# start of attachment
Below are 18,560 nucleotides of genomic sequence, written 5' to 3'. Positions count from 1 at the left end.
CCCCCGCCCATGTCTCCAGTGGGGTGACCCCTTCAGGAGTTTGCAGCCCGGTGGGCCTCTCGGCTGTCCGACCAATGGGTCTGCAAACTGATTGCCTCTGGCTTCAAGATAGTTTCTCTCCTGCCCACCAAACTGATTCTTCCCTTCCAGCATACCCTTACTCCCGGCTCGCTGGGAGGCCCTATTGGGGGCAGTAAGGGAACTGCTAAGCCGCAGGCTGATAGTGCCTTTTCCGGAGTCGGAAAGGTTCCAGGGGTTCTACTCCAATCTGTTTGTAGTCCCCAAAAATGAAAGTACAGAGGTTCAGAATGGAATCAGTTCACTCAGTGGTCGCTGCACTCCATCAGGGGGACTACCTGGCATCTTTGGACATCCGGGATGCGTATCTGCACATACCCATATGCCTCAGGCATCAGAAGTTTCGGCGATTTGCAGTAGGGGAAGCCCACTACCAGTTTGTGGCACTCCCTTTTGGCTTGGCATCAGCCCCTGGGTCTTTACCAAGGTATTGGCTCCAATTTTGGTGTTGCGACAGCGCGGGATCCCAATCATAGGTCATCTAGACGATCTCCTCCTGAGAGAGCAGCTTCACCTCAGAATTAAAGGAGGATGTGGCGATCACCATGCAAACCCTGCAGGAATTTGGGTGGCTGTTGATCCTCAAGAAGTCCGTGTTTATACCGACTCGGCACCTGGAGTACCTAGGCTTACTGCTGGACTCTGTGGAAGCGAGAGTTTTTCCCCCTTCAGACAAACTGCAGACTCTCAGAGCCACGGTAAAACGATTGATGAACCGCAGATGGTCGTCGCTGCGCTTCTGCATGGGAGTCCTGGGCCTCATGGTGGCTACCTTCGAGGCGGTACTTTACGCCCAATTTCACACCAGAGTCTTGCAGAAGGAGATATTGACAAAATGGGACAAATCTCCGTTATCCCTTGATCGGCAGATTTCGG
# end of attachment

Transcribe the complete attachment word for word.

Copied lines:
Below are 18,560 nucleotides of genomic sequence, written 5' to 3'. Positions count from 1 at the left end.
CCCCCGCCCATGTCTCCAGTGGGGTGACCCCTTCAGGAGTTTGCAGCCCGGTGGGCCTCTCGGCTGTCCGACCAATGGGTCTGCAAACTGATTGCCTCTGGCTTCAAGATAGTTTCTCTCCTGCCCACCAAACTGATTCTTCCCTTCCAGCATACCCTTACTCCCGGCTCGCTGGGAGGCCCTATTGGGGGCAGTAAGGGAACTGCTAAGCCGCAGGCTGATAGTGCCTTTTCCGGAGTCGGAAAGGTTCCAGGGGTTCTACTCCAATCTGTTTGTAGTCCCCAAAAATGAAAGTACAGAGGTTCAGAATGGAATCAGTTCACTCAGTGGTCGCTGCACTCCATCAGGGGGACTACCTGGCATCTTTGGACATCCGGGATGCGTATCTGCACATACCCATATGCCTCAGGCATCAGAAGTTTCGGCGATTTGCAGTAGGGGAAGCCCACTACCAGTTTGTGGCACTCCCTTTTGGCTTGGCATCAGCCCCTGGGTCTTTACCAAGGTATTGGCTCCAATTTTGGTGTTGCGACAGCGCGGGATCCCAATCATAGGTCATCTAGACGATCTCCTCCTGAGAGAGCAGCTTCACCTCAGAATTAAAGGAGGATGTGGCGATCACCATGCAAACCCTGCAGGAATTTGGGTGGCTGTTGATCCTCAAGAAGTCCGTGTTTATACCGACTCGGCACCTGGAGTACCTAGGCTTACTGCTGGACTCTGTGGAAGCGAGAGTTTTTCCCCCTTCAGACAAACTGCAGACTCTCAGAGCCACGGTAAAACGATTGATGAACCGCAGATGGTCGTCGCTGCGCTTCTGCATGGGAGTCCTGGGCCTCATGGTGGCTACCTTCGAGGCGGTACTTTACGCCCAATTTCACACCAGAGTCTTGCAGAAGGAGATATTGACAAAATGGGACAAATCTCCGTTATCCCTTGATCGGCAGATTTCGG